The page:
Lack of performance shuts down LAPD red-light cameras

Deltek Analyst Kristin Howe reports.

Debate over whether or not red-light cameras are a necessary expense is seemingly never ending. One side generally takes the position that cameras are installed for the sole purpose of increasing revenue through assigning tickets based on traffic infractions. The other side insists red-light cameras can increase safety by decreasing the number of accidents that occur at intersections. Now, it seems the city of Los Angeles may be the latest to lose its red-light cameras after a meeting of the police commission on June 7, 2011 resulted in a rejected a proposal from the police department to award a new contract to American Traffic Solutions, Inc.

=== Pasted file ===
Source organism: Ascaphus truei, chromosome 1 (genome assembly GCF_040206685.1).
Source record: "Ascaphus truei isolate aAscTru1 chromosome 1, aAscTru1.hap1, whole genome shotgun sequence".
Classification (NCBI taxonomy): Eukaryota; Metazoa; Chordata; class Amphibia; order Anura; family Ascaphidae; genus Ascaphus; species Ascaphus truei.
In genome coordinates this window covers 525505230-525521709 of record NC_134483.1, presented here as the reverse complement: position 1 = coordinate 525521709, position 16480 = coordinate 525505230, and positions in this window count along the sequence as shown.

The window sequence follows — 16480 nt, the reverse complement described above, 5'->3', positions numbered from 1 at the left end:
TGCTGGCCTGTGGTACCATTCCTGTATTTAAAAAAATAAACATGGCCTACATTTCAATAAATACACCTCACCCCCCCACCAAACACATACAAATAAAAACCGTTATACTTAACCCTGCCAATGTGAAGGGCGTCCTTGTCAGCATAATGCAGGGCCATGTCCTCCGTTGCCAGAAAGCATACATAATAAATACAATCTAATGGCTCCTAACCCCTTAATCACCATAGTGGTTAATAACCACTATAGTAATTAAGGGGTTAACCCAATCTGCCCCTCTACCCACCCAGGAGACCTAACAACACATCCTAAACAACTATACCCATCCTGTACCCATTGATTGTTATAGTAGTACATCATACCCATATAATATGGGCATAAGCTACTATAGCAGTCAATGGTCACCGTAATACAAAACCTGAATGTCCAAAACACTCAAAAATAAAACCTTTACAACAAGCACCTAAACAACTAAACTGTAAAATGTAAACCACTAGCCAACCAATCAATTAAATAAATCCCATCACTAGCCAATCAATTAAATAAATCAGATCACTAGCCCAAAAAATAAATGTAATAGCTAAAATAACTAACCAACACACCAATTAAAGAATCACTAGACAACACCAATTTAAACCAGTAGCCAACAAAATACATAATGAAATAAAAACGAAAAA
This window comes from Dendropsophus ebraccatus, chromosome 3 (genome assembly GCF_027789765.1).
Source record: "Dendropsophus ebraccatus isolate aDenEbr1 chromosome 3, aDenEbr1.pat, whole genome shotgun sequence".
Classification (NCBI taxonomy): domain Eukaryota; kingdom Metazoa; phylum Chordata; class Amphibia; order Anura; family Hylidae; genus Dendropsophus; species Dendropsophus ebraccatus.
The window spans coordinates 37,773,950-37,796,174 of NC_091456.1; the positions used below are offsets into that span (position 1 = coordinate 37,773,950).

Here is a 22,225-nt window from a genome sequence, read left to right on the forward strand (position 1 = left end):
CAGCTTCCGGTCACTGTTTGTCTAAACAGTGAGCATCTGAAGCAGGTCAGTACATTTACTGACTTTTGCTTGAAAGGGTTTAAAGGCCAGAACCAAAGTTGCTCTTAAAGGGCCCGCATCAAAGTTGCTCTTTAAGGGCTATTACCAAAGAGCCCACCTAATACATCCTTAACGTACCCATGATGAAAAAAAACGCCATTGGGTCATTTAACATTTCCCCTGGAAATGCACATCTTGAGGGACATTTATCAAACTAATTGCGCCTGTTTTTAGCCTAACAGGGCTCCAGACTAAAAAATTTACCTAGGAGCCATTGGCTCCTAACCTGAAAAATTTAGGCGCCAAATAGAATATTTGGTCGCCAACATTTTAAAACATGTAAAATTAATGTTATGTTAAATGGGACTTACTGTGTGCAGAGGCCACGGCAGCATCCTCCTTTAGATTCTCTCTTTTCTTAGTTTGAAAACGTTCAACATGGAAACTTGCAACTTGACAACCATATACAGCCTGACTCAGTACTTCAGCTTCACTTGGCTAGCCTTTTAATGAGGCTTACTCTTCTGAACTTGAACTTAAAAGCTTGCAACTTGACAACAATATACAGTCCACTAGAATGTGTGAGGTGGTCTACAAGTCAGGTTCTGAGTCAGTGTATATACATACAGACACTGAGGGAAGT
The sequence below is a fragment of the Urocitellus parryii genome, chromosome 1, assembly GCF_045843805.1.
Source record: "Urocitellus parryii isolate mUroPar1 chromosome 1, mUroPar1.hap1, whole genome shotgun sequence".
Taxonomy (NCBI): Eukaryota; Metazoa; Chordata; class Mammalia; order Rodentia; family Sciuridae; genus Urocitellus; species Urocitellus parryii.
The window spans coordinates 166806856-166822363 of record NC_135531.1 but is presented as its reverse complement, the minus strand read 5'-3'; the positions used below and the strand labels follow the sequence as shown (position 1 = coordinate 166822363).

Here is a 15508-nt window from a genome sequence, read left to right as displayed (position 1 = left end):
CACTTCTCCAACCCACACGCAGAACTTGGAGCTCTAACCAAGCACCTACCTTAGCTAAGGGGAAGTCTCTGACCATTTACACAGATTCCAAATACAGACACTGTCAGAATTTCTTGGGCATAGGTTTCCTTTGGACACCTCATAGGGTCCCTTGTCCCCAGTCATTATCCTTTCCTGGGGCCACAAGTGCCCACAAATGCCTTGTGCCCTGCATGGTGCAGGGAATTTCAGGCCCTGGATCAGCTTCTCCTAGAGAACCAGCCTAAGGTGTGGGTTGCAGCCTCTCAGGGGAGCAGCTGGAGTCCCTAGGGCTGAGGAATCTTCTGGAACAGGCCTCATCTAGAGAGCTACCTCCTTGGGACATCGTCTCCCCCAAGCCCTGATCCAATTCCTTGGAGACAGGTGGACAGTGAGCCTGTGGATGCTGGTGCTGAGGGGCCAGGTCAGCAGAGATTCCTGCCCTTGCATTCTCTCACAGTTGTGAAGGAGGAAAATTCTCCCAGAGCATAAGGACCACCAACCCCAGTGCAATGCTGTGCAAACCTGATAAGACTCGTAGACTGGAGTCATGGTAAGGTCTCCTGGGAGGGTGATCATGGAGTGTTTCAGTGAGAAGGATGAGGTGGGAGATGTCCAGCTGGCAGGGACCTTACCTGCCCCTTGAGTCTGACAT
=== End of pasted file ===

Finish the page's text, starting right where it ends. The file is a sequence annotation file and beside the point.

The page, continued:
The decision has to be approved by the city council before it takes effect, though it is likely to pass without a problem. The cameras were initially installed to decrease the number of traffic violations committed while allowing the city to collect fines from a larger pool of offenders than could be caught by patrol officers alone. The police commission generally feels that the cameras have failed in both missions. According to Councilman Dennis Zine, the revenues that were meant to offset the $1 million per-year cost of running the cameras and also make the city money never materialized. The city only receives approximately $150 from each $500 ticket.

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